Nokia CEO: ‘We’re looking very good in 5G’

LOS ANGELES—Although research has shown Ericsson increasing its lead over Nokia in the U.S. wireless equipment market, Nokia CEO Rajeev Suri says he’s fine with how Nokia is tracking in the North American market—and its end-to-end capabilities give it an important edge in 5G.

Nokia CEO Rajeev Suri (Nokia)
Nokia CEO Rajeev Suri (Nokia)

“So far, we’re looking very good in 5G. I’m very pleased,” he said on the sidelines of Mobile World Congress Americas 2018 (MWCA18).

In fact, during Nokia’s second-quarter conference call in July, Suri said that despite losing a small number of Verizon markets to a competitor, he sees no overall footprint loss in North America and any suggestion that Nokia is losing share as a result of some fundamental issue of product competitiveness is simply incorrect.

RELATED: Nokia CEO admits to losing 'small number' of Verizon markets

Nokia is supplying 5G gear to Verizon, AT&T and T-Mobile, and it has been a longtime supplier to Sprint. Notably, this past summer, T-Mobile announced a landmark $3.5 billion agreement with Nokia on 5G, where Nokia is supplying its end-to-end 5G technology, software and services to T-Mobile.  

That end-to-end capability was the big driver behind Nokia’s acquisition of Alcatel-Lucent, which closed in November 2016. “Our benefit is end-to-end," Suri told FierceWirelessTech. "End-to-end matters much, much more in 5G than it did in past wireless technologies,” and operators need to invest in backhaul, fronthaul, mid-haul, as well as upgrade routing and add software for mobility and fixed wireless.

Compared to a company that is only a radio player, Nokia can provide fixed wireless through a number of ways, including fiber, Nokia’s FastMile solution and 60 GHz, or WiGig. In addition, it’s got the SDN, analytics and more. “It’s a very broad portfolio,” he said.

Suri’s message at MWC in Barcelona this past February was that the U.S. and China were neck-and-neck in the race to 5G and the U.S. needed to get more aggressive about spectrum.

Since then, the U.S. has demonstrated that it is moving first. Verizon announced it will offer a fixed 5G commercial service in parts of four markets starting Oct. 1, and AT&T plans to begin introducing mobile 5G to customers in a dozen cities this year.

“The U.S. is really moving fast,” he said. Operators are making vendor decisions on 5G New Radio, announcing world firsts, and Nokia itself has announced a number of world firsts with various operators. “I think at this point, the U.S. is going first,” in terms of real commercial rollouts and not trials.

The next countries will be South Korea, Japan, China and some middle Eastern and Nordic countries, including Nokia’s homeland of Finland—those are the lead countries over the next year with commercial rollouts starting, he said.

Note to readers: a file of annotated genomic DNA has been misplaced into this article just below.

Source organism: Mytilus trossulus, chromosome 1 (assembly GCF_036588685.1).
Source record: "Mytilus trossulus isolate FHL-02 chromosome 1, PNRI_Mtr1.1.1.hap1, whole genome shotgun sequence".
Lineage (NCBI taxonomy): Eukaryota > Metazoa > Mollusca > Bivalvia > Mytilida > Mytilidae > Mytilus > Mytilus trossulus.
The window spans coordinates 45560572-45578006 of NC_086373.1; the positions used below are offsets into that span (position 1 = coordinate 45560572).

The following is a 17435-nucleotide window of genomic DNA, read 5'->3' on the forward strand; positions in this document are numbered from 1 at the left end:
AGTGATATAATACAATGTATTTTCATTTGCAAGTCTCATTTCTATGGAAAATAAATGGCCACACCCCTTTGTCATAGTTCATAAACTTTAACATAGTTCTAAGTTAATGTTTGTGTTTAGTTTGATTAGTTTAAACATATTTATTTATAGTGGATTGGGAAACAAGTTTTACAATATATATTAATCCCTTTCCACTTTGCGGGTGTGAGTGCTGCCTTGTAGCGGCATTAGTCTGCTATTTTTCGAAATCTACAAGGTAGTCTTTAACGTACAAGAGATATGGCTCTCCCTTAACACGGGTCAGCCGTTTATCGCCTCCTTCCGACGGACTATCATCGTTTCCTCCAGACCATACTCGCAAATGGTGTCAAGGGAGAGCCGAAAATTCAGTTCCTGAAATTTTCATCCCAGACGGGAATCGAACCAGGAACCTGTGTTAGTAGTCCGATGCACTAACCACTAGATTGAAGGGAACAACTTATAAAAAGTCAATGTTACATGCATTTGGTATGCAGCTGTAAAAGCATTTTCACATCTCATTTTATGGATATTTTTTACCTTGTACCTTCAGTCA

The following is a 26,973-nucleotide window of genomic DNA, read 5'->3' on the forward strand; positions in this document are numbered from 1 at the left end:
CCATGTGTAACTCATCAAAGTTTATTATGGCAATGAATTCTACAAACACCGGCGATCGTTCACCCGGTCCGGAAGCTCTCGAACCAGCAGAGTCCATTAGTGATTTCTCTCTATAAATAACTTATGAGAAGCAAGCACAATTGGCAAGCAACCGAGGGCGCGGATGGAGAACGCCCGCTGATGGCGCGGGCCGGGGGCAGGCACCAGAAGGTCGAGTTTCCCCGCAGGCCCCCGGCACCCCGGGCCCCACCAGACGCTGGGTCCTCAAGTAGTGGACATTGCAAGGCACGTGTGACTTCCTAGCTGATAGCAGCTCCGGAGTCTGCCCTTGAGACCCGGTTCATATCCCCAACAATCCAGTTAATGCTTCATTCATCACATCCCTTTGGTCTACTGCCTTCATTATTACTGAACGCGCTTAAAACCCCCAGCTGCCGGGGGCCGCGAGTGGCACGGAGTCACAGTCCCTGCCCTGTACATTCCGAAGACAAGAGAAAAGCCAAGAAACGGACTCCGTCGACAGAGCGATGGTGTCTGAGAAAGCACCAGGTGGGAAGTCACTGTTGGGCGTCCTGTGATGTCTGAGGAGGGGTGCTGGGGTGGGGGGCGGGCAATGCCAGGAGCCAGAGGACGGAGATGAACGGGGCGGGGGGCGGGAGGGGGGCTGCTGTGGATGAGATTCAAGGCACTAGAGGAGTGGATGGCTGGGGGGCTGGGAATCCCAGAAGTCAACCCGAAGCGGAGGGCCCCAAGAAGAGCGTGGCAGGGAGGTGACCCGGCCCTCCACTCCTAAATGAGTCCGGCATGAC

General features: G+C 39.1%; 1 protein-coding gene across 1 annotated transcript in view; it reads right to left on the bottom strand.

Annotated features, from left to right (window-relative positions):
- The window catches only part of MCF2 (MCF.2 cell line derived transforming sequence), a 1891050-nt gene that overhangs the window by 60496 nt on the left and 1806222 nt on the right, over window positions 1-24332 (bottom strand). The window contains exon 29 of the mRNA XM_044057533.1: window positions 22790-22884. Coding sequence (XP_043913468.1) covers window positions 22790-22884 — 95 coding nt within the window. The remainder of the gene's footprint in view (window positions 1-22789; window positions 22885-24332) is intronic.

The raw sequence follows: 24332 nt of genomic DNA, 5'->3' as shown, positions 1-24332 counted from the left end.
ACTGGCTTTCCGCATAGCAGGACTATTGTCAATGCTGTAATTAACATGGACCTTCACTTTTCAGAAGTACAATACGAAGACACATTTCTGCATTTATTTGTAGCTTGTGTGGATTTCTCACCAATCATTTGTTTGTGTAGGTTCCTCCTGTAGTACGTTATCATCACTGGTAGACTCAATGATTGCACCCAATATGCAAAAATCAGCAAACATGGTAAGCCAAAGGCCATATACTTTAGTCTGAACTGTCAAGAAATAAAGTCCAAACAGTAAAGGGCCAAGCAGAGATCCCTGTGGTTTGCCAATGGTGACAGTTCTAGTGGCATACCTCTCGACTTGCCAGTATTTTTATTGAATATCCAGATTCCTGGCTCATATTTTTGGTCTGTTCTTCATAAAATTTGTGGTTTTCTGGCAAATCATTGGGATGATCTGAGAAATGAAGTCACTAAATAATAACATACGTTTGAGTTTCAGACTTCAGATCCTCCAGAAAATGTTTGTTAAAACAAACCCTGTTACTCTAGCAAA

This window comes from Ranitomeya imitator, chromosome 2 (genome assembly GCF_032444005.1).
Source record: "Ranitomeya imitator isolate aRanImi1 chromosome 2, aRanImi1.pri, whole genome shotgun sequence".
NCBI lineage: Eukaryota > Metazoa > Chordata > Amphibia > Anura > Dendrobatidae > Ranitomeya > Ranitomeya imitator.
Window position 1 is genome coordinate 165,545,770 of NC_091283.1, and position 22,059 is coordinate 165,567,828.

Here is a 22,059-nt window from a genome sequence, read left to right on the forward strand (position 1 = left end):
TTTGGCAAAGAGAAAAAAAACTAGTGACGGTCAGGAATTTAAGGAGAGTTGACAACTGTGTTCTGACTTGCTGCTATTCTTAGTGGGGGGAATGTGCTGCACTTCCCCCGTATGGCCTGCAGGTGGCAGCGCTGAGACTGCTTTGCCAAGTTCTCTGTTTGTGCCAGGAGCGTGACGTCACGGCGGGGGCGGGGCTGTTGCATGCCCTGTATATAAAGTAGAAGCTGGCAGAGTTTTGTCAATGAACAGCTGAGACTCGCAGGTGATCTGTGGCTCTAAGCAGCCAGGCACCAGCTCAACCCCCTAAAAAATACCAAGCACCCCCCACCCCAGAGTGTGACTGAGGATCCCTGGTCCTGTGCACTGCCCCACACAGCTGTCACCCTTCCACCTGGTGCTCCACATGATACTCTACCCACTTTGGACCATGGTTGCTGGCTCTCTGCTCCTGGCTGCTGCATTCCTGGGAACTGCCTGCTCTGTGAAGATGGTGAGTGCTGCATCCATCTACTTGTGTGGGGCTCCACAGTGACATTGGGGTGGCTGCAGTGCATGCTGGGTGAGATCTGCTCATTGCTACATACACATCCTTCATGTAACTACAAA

RELATED: Nokia CEO: U.S., China lead 5G race, but U.S. needs to make midband spectrum available

One area where Nokia is distinctly different from its fellow European competitor Ericsson is in the area of the Open RAN movement. Nokia is involved with a number of open source initiatives, where Ericsson has taken a decidedly less aggressive approach, although it’s possible that may change.

“We’re in favor of Open RAN because it allows our operator customers to move fast. You can interoperate between players,” Suri said. Operators want to mix and match products, and while that may sound like it’s not in the best interest of an end-to-end player like Nokia, it’s also an opportunity. If an operator wants to bring Nokia into a market dominated by a competitor, that’s a win.

Traditionally, wireless operators have awarded contracts to infrastructure vendors on a market-by-market basis. However, in a more open ecosystem, an operator conceivably could bring in more than one vendor. Whether that makes economic sense in a traditional market-by-market approach is yet to be seen, but that would be made possible with a more open architecture.

Suri said he thinks the whole industry needs to be more cloudlike. As a leading vendor, Nokia has embraced openness. “There’s always a risk, but I don’t want our customers to have vendor lock-ins. I want us to compete on innovation and that’s why. If you want to mix and match, you should be able to mix and match.

“It’s also an opportunity for us. We can take more market share. If you’ve got better products, which we think we do … Nokia is the only end-to-end portfolio company in the network space that plays in all the markets in the world,” he said. Huawei is an end-to-end player, but it’s been essentially locked out of the Tier 1 wireless operator market in the U.S., for example.

While the U.S. is in the 5G lead, Suri used part of his keynote at MWCA18 to remind everyone that South Korea, Japan and China are coming up quickly in the 5G rearview mirror, and similar to what he said at MWC in February, the U.S. needs to make more midband spectrum available. Part of that means finalizing the rules at the FCC for the 3.5 GHz Citizens Broadband Radio Service spectrum, and the other big initiative is getting the 3.7-4.2 GHz, also known as the C-Band, ready for wireless operators.

Suri and other Nokia executives met earlier this year with FCC commissioners, and Suri said he intends to continue working with the FCC on that messaging. “I think they get it,” he said. “We just need to keep auctions moving.”